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Enhancing the employability of high school graduates: Impact of emotional intelligence

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dc.title Enhancing the employability of high school graduates: Impact of emotional intelligence en
dc.contributor.author Jayawardena Chandana, Liyanarachchi, Nanayakkara
dc.contributor.author Gregar, Aleš
dc.relation.ispartof WSEAS Transactions on Business and Economics
dc.identifier.issn 1109-9526 Scopus Sources, Sherpa/RoMEO, JCR
dc.identifier.issn 2224-2899 Scopus Sources, Sherpa/RoMEO, JCR
dc.date.issued 2013
utb.relation.volume 10
utb.relation.issue 2
dc.citation.spage 89
dc.citation.epage 96
dc.type article
dc.language.iso en
dc.publisher World Scientific and Engineering Academy and Society (WSEAS) en
dc.relation.uri http://wseas.org/cms.action?id=6931
dc.subject Emotional intelligence en
dc.subject Employability potential en
dc.subject High school students en
dc.subject Study process en
dc.description.abstract Employability is referred to as the relative potential of an individual to obtain and retain suitable employment in the labour market. Success in higher education is an effective way of enhancing the employability of youth. Competitiveness of examinations has added in to the challenges and aspirations of youth. The objective of the study was to examine the impact of high school students' emotional intelligence (EI) for their Training (study) approaches and employability potential. Eighty five high school (Advanced Level) students (40 girls, and 45 boys) were randomly selected from two high schools in Sri Lanka. They were preparing in three different subject streams for the university entrance examination. Emotional intelligence of the respondents was measured through Genos EI Inventory. Respondents' training (study) approaches were assessed through the 'revised two-factor Study Process Questionnaire' of Biggs et.al. SPSS computer software was employed for descriptive and inferential analysis of data. The employability potential of the students was assessed based on their academic performances. Emotional intelligence, and the Training (study) approaches (motives, and strategies) used by the respondents were assessed. Relationships were sought with students' employability potential (academic performances). High school girls revealed deeper training (study) approaches and their academic performances were superior to the boys. There was no significant impact of EI level to the training (study) process behavior of the respondents, and to their employability potential (academic performances). However, findings revealed a positive relationship between the Emotional Self Control and Employability potential (Academic performances) of high school students. This warrants further analysis, especially in a cultural context. It implies a competitive advantage (employability potential) for students with a better control of self emotions. This has the potential to generate a practical sense in academic and corporate environments alike. Further research is recommended on varying socio-cultural, and demographic segments. en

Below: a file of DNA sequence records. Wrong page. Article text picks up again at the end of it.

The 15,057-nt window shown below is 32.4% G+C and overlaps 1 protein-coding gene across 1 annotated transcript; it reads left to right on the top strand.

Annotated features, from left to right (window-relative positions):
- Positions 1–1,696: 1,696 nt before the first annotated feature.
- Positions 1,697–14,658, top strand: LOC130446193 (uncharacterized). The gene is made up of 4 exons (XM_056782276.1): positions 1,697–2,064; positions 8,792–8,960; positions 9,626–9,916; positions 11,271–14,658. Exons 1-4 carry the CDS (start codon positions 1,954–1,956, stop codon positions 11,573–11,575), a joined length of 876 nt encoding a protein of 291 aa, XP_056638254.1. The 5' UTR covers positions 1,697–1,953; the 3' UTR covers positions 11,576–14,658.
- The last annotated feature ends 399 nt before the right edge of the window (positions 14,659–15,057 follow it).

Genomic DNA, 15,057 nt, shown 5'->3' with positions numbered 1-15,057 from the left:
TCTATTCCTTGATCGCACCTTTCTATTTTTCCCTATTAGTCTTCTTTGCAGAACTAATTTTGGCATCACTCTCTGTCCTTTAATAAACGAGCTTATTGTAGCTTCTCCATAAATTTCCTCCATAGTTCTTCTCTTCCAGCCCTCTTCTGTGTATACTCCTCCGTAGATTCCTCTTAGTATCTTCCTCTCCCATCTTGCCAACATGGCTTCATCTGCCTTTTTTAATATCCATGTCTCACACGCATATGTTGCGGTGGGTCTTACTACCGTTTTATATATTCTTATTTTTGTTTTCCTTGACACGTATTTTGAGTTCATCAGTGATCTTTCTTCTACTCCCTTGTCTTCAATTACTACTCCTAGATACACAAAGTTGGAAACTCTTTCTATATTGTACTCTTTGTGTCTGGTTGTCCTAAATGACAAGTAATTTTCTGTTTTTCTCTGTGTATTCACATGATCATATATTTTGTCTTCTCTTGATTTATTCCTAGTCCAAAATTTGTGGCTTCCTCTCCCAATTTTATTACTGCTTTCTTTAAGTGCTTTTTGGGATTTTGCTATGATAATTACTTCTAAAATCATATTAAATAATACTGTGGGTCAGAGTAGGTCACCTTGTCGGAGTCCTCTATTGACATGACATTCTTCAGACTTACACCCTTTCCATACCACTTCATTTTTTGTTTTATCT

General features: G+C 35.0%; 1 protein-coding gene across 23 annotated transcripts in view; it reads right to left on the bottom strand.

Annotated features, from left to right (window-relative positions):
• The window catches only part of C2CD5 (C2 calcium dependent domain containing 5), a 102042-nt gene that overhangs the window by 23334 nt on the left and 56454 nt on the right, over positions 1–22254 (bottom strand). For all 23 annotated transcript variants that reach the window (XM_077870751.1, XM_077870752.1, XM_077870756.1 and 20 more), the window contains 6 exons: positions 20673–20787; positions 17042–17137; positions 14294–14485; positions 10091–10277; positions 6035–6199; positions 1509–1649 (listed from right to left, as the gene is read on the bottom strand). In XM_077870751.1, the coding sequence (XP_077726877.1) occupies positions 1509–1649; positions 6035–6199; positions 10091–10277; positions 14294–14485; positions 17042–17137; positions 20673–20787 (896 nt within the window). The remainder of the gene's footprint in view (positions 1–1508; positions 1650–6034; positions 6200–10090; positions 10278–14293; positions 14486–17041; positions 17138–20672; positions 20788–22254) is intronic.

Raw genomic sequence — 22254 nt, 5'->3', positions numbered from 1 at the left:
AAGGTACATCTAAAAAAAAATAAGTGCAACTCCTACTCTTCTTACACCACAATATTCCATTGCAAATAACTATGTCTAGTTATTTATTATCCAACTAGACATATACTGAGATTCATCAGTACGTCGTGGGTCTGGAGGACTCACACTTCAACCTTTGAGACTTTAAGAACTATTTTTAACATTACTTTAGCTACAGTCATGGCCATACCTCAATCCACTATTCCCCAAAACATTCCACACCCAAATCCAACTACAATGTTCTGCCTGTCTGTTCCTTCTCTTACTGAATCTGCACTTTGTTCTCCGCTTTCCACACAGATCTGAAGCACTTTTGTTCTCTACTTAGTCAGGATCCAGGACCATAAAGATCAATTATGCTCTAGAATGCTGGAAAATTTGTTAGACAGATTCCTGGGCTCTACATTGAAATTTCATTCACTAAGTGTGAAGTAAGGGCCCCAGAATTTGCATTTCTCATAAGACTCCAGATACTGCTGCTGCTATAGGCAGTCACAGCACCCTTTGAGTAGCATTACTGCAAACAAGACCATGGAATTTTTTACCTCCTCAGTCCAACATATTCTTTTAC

utb.faculty Faculty of Management and Economics
dc.identifier.uri http://hdl.handle.net/10563/1003511
utb.identifier.obdid 43870114
utb.identifier.scopus 2-s2.0-84885450374
utb.source j-scopus
dc.date.accessioned 2013-11-11T08:24:19Z
dc.date.available 2013-11-11T08:24:19Z
dc.rights.access openAccess
utb.contributor.internalauthor Jayawardena Chandana, Liyanarachchi, Nanayakkara
utb.contributor.internalauthor Gregar, Aleš
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